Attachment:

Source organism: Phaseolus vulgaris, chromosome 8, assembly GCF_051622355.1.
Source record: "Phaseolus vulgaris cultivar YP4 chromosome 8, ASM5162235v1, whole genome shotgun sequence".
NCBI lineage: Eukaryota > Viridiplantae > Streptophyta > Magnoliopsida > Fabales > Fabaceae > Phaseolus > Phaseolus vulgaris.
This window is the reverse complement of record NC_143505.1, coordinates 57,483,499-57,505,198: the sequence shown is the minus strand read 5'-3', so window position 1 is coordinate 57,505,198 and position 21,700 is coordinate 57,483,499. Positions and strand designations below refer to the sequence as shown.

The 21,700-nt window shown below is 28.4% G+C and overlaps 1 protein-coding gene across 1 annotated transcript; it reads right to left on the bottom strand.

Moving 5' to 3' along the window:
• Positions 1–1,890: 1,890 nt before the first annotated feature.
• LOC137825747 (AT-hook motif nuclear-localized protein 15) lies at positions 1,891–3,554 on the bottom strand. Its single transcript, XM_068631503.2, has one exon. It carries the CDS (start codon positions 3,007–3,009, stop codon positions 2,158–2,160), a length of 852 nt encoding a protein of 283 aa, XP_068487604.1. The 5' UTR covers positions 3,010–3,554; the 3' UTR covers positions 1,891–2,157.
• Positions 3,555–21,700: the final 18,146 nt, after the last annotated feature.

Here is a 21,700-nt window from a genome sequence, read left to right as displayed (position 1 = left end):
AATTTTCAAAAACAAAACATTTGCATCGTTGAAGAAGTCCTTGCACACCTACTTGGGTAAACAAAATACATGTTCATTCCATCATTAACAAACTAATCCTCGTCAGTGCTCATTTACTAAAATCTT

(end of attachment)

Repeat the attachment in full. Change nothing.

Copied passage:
Source organism: Phaseolus vulgaris, chromosome 8, assembly GCF_051622355.1.
Source record: "Phaseolus vulgaris cultivar YP4 chromosome 8, ASM5162235v1, whole genome shotgun sequence".
NCBI lineage: Eukaryota > Viridiplantae > Streptophyta > Magnoliopsida > Fabales > Fabaceae > Phaseolus > Phaseolus vulgaris.
This window is the reverse complement of record NC_143505.1, coordinates 57,483,499-57,505,198: the sequence shown is the minus strand read 5'-3', so window position 1 is coordinate 57,505,198 and position 21,700 is coordinate 57,483,499. Positions and strand designations below refer to the sequence as shown.

The 21,700-nt window shown below is 28.4% G+C and overlaps 1 protein-coding gene across 1 annotated transcript; it reads right to left on the bottom strand.

Moving 5' to 3' along the window:
• Positions 1–1,890: 1,890 nt before the first annotated feature.
• LOC137825747 (AT-hook motif nuclear-localized protein 15) lies at positions 1,891–3,554 on the bottom strand. Its single transcript, XM_068631503.2, has one exon. It carries the CDS (start codon positions 3,007–3,009, stop codon positions 2,158–2,160), a length of 852 nt encoding a protein of 283 aa, XP_068487604.1. The 5' UTR covers positions 3,010–3,554; the 3' UTR covers positions 1,891–2,157.
• Positions 3,555–21,700: the final 18,146 nt, after the last annotated feature.

Here is a 21,700-nt window from a genome sequence, read left to right as displayed (position 1 = left end):
AATTTTCAAAAACAAAACATTTGCATCGTTGAAGAAGTCCTTGCACACCTACTTGGGTAAACAAAATACATGTTCATTCCATCATTAACAAACTAATCCTCGTCAGTGCTCATTTACTAAAATCTT